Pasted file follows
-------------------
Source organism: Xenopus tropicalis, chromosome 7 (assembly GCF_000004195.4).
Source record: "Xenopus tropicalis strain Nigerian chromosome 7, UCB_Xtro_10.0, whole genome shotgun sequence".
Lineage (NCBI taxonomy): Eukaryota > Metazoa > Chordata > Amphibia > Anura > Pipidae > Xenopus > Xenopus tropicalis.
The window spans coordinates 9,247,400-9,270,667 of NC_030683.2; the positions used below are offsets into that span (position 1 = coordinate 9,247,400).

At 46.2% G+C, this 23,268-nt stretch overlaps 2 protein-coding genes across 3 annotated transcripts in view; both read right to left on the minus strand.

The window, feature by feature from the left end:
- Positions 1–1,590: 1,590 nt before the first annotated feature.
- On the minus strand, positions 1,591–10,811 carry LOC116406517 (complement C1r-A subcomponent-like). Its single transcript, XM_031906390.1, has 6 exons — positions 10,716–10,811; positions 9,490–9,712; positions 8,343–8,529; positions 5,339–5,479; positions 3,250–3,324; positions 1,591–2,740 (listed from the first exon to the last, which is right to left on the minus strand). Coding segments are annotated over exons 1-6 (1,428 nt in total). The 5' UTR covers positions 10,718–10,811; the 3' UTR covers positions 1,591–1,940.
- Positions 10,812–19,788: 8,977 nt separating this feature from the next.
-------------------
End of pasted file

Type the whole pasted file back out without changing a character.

Source organism: Xenopus tropicalis, chromosome 7 (assembly GCF_000004195.4).
Source record: "Xenopus tropicalis strain Nigerian chromosome 7, UCB_Xtro_10.0, whole genome shotgun sequence".
Lineage (NCBI taxonomy): Eukaryota > Metazoa > Chordata > Amphibia > Anura > Pipidae > Xenopus > Xenopus tropicalis.
The window spans coordinates 9,247,400-9,270,667 of NC_030683.2; the positions used below are offsets into that span (position 1 = coordinate 9,247,400).

At 46.2% G+C, this 23,268-nt stretch overlaps 2 protein-coding genes across 3 annotated transcripts in view; both read right to left on the minus strand.

The window, feature by feature from the left end:
- Positions 1–1,590: 1,590 nt before the first annotated feature.
- On the minus strand, positions 1,591–10,811 carry LOC116406517 (complement C1r-A subcomponent-like). Its single transcript, XM_031906390.1, has 6 exons — positions 10,716–10,811; positions 9,490–9,712; positions 8,343–8,529; positions 5,339–5,479; positions 3,250–3,324; positions 1,591–2,740 (listed from the first exon to the last, which is right to left on the minus strand). Coding segments are annotated over exons 1-6 (1,428 nt in total). The 5' UTR covers positions 10,718–10,811; the 3' UTR covers positions 1,591–1,940.
- Positions 10,812–19,788: 8,977 nt separating this feature from the next.